Today marks Martin Luther King, Jr. Day in the United States. It’s a day to remind us of how far we’ve come, even in the 40 years since Dr. King’s murder … and how far (so far) we still have to go in our pursuit of equality for every person, regardless of skin color or ethnicity. The day simultaneously reminds us of King’s searing message for his context—and how that message has lost none of its power in our context.
Whatever your position or politics, there’s something remarkable in the picture of our nation’s first black President taking the oath of office on the very steps where Martin Luther King, Jr. issued his famous “I Have a Dream” speech. King’s dream isn’t realized completely—there are still institutionalized injustices and struggles for minorities all over the country (and all over the world). But it seems like at least a little bit of his dream was realized on inauguration day. Not because of Obama’s policies or positions, but because a nation who once disregarded the very human-ness of African-Americans has now, thanks in no small part to Dr. King, elected an African-American to be their leader.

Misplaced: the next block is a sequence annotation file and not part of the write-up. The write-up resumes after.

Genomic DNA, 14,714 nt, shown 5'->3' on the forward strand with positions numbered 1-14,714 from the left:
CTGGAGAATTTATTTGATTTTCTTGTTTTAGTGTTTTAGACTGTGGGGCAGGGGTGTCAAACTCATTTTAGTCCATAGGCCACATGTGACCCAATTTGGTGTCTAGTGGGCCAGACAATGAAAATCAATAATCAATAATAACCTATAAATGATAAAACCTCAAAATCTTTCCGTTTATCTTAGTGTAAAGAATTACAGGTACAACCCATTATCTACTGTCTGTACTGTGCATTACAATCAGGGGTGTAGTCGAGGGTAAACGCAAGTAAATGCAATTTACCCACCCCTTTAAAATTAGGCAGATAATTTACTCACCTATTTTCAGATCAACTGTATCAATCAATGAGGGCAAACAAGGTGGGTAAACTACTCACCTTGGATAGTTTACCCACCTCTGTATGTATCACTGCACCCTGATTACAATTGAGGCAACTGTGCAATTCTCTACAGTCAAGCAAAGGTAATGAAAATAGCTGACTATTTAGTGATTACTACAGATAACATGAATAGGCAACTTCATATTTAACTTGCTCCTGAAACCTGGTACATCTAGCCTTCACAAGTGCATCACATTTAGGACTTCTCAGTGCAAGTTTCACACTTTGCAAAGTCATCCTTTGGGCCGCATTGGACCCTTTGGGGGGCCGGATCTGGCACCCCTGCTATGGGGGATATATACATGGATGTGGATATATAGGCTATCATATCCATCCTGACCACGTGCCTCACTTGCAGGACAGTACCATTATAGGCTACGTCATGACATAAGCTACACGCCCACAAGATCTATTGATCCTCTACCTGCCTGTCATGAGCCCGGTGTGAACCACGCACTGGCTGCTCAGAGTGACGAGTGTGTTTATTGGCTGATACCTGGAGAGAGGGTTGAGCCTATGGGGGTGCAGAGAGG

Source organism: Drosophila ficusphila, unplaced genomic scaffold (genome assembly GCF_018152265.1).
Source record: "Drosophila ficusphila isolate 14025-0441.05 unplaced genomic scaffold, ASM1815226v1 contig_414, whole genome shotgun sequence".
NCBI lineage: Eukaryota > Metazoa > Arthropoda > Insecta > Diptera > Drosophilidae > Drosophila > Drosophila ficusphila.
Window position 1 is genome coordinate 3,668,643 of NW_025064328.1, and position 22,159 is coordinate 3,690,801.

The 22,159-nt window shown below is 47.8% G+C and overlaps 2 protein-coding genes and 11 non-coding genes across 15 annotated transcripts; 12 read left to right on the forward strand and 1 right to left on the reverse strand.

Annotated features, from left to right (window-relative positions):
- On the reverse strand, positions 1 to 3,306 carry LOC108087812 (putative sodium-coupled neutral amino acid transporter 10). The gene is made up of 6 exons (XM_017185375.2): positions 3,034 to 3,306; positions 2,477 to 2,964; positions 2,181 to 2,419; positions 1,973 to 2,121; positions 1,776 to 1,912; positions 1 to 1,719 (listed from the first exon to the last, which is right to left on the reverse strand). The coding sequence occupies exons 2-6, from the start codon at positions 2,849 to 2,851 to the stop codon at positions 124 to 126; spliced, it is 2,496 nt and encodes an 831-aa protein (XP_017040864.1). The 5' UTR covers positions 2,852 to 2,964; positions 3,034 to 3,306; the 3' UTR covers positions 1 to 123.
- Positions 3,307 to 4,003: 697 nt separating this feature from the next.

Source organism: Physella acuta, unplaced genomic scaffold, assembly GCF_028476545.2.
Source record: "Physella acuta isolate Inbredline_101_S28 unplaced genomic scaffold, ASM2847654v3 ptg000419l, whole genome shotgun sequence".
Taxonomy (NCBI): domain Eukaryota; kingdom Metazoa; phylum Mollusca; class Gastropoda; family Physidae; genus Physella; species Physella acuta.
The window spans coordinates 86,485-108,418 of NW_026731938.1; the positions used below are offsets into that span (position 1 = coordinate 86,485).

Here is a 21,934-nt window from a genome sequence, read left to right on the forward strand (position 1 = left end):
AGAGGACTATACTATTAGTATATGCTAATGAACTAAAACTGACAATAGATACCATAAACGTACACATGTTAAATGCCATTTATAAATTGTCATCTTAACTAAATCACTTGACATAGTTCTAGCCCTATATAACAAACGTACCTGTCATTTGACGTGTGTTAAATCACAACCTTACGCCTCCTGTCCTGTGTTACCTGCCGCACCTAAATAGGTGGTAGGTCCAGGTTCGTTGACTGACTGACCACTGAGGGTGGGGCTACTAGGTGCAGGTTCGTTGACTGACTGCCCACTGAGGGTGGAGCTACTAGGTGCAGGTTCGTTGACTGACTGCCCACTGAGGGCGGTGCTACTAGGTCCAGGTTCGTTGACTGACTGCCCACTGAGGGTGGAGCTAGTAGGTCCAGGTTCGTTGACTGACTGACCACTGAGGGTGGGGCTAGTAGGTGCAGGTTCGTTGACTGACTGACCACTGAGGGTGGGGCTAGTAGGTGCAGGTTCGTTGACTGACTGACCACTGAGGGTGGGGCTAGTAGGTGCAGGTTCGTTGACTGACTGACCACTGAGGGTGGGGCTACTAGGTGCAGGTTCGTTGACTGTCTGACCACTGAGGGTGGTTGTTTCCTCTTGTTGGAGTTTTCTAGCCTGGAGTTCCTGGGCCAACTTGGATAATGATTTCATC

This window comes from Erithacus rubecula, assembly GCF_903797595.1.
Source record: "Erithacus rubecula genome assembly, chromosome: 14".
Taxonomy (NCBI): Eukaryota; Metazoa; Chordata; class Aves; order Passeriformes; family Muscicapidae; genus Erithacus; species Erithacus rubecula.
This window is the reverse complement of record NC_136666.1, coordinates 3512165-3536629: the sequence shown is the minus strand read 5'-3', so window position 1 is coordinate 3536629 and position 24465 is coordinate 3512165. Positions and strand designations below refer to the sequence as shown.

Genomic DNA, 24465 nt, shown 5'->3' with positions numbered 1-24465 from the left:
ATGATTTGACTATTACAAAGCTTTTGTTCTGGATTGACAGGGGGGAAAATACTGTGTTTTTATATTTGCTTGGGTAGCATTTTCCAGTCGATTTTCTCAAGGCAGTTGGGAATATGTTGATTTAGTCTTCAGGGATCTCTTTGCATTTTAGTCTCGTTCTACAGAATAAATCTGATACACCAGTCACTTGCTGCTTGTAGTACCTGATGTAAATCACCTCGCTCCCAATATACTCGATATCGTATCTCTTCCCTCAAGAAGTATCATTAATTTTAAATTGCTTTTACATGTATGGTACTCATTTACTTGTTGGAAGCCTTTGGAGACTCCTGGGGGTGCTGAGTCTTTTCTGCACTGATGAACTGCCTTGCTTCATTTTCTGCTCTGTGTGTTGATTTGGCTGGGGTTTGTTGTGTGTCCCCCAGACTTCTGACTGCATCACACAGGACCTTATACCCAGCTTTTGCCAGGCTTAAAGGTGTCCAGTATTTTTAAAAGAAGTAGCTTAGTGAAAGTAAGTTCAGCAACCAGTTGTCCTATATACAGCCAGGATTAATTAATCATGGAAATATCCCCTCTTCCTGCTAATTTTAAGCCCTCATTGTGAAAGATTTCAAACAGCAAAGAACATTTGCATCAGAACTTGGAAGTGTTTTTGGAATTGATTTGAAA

Similarly, we’re reminded of Dr. King’s radical call to non-violence, even in the face of crushing oppression. It’s hard to overstate how effective Dr. King’s commitment to nonviolence was. Because he lived in a constant state of “turning the other cheek,” it made the people striking his cheeks look like the ones out of step with the Gospel. It reminds all of us that sometimes the most effective way to fight back is to not fight back at all. And it took Christ’s message of peace in a world of violence and ripped apart the very chains of a society that did everything to stop Dr. King.
So today, we remember Dr. King and the lessons he left for us. We don’t gloss over his indiscretions, or his failures as a man—to do so would be to dishonor his memory, just as to tell the story of King David without telling of his pitfalls would be to deny part of God’s redemptive story. Instead, we honor Dr. King, and praise God for how He can use even fallen people to bring about His glory. For in the end, Martin Luther King, Jr. brought about glory to God by making a nation (and a world) think differently about the people they were “supposed” to hate.
Here are three of Dr. King’s most famous speeches. Watch them, remember and consider how his calls to radical love, nonviolence and civil rights still ring true today.